Wouldn't it be nice if you could enjoy all the comforts of home while you were in the hospital? In the United States, the pendulum is swinging back to home care, where the doctors and nurses come to you, as a vastly superior alternative to hospital care.
Most hospitals are able to treat disease, but they are hardly places where people go to feel better. The constant noise and light and interruptions, the need to adjust to unfamiliar and impersonal routines imposed by others, and the danger of hospital-borne infections and medication mixups, theft and violence, all make a hospital a highly undesirable place to stay.
For older people, it is even worse. The stress of a hospital room and round the clock treatment can lead to delirium, which can land an elderly person in a nursing home. Add to this the extraordinarly cost of a hospital stay, at least in the United States, billed at $5000 to $50,000 a day, and anyone has to wonder if there isn't a better way to take care of sick people.
That was the observation of Dr Bruce Leff, featured in a recent article in the New York Times, when he was a medical resident at the prestigious Johns Hopkins University Medical School in Baltimore. Some of his older patients simply refused to go to the hospital. Now a geriatrician and a professor at Johns Hopkins, Dr. Leff says he understands why. "The hospital can be a toxic place," he says. The solution is to take the hospital to the patient rather than to take the patient to the hospital.
Conditions That Can Be Reliably Treated At Home
Some conditions, of course, can never be treated at home. Any illness that has to be treated in an intensive care unit requires admission to the hospital. Any condition that requires access to a rapid response team in case of a "crash," such as certain kinds of heart disease or certain respiratory ailments, can never be treated at home. Patients who need intubation or who have to be placed on ventilators have to be treated in hospital. Electrocardiograms (EKGs) and ultrasound can be offered in the patient's home, as can skilled nursing services, such as wound care. Testing that can only be conducted in a hospital, such as CT scans and MRIs, may be accomplished during brief visits to the hospital.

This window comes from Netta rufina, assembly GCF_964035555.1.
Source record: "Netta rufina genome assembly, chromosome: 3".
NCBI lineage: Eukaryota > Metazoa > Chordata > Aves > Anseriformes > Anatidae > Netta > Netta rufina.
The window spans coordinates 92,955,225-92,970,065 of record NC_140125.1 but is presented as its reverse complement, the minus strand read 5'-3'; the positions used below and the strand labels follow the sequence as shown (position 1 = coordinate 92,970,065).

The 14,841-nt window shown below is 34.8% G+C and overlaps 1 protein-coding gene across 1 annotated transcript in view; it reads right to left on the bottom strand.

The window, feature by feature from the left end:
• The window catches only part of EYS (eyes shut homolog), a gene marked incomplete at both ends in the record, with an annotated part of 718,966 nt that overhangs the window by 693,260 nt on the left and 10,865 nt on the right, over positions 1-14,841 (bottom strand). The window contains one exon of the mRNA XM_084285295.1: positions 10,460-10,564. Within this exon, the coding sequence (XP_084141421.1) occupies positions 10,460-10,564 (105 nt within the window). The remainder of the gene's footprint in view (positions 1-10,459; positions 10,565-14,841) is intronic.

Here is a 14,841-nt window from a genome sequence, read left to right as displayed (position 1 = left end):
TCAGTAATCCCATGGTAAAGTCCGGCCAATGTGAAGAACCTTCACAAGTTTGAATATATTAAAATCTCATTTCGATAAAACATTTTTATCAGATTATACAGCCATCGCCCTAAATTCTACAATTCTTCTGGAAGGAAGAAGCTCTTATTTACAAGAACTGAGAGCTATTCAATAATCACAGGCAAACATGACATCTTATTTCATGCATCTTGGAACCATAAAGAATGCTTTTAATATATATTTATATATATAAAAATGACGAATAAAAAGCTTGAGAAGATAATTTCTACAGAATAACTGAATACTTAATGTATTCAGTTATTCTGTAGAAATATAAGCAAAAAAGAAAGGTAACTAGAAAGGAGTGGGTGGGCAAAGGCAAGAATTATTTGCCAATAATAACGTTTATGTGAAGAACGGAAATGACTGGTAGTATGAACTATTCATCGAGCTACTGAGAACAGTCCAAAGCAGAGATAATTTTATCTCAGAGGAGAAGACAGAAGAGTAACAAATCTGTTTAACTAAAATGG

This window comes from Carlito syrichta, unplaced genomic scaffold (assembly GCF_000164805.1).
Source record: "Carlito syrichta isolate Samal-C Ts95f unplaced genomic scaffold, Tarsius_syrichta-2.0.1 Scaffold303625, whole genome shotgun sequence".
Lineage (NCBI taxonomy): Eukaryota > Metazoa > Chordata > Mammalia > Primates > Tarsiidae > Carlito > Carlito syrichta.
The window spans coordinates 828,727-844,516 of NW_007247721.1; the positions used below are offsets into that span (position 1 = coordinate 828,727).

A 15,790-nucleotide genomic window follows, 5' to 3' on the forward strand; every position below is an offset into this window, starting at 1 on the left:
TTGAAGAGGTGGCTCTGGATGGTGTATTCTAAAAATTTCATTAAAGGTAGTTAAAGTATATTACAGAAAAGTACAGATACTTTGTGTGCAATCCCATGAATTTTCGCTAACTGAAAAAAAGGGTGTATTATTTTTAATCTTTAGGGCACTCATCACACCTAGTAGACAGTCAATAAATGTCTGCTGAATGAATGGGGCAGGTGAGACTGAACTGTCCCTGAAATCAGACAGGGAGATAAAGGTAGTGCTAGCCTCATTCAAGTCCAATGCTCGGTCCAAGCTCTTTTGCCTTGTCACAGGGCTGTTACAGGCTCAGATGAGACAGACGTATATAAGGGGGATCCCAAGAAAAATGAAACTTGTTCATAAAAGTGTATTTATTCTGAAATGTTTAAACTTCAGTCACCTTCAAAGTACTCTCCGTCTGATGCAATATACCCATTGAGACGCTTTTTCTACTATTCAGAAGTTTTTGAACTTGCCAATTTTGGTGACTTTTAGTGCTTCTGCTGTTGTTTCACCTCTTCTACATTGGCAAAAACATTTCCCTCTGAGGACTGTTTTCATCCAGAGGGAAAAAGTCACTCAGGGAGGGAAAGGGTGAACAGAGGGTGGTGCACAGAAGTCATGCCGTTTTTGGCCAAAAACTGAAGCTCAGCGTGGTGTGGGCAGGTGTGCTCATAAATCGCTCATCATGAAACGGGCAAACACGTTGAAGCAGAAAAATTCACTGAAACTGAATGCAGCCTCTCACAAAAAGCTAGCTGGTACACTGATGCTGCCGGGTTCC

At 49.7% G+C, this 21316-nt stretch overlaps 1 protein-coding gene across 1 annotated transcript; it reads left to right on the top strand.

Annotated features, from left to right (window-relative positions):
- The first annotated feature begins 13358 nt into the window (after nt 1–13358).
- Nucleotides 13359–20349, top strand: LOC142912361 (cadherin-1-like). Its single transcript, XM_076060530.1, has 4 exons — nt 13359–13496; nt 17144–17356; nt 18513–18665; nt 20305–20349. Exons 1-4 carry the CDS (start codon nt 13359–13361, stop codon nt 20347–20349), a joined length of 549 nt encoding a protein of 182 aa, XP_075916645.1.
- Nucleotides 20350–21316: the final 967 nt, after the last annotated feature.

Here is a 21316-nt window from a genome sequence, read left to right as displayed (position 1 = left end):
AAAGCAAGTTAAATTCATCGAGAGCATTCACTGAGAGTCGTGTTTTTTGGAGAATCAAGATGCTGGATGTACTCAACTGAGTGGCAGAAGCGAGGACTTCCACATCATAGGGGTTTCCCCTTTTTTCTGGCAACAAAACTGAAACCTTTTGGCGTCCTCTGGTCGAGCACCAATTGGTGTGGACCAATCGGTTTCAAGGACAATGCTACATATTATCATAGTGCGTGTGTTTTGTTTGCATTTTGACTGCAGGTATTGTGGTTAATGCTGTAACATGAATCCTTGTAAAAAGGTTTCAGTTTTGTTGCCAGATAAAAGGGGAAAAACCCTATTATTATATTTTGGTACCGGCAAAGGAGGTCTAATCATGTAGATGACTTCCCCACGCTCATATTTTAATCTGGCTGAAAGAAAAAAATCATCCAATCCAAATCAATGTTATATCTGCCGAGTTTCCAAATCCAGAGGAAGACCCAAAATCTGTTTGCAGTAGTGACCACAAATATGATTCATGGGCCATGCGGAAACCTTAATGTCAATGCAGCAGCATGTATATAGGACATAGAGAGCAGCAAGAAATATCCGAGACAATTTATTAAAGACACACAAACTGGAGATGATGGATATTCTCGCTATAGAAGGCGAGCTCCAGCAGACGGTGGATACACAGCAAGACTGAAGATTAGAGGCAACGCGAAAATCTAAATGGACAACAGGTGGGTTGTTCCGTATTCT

Other conditions, however, usually can be treated, with sufficient equipment and personnel, in the patient's home. Leff and his colleagues have developed successful protocols for at-home treatment of:
- A bacterial skin infection called cellulitis,
- Congestive heart failure,
- Certain types of pneumonia (typically "community-acquired pneumonia," not disease caused by aspirating food or water or previously caught in a hospital itself), and
- Flareups of emphysema.
Hospital At Home
With a grant from the John A Hartford Foundation, Dr Leff and his colleagues offered at-home treatment to 150 patients with one of these four conditions who otherwise would have been treated in a hospital. Dr Leff was able to provide mobile X-rays, lab work, IV antibiotics, and respiratory therapy in patient's homes. Participation in the program, of course, was voluntary.
Leff found that, as one might expect, the cost of home care was considerably less than the cost of treatment in hospital.
Patients had much less need for sedatives and pain medication, and there were fewer episodes of delirium and other psychological upsets. Patients were able to see the people they liked any time they liked, staying in quieter, cleaner, less infectious surroundings, free from rules that are designed more for the convenience of hospital staff than for the comfort or care of the patient. Even more importantly, patients treated at home tended to get well and stay well. Emergency room visits and rehospitalizations were much less frequent than for patients given traditional care.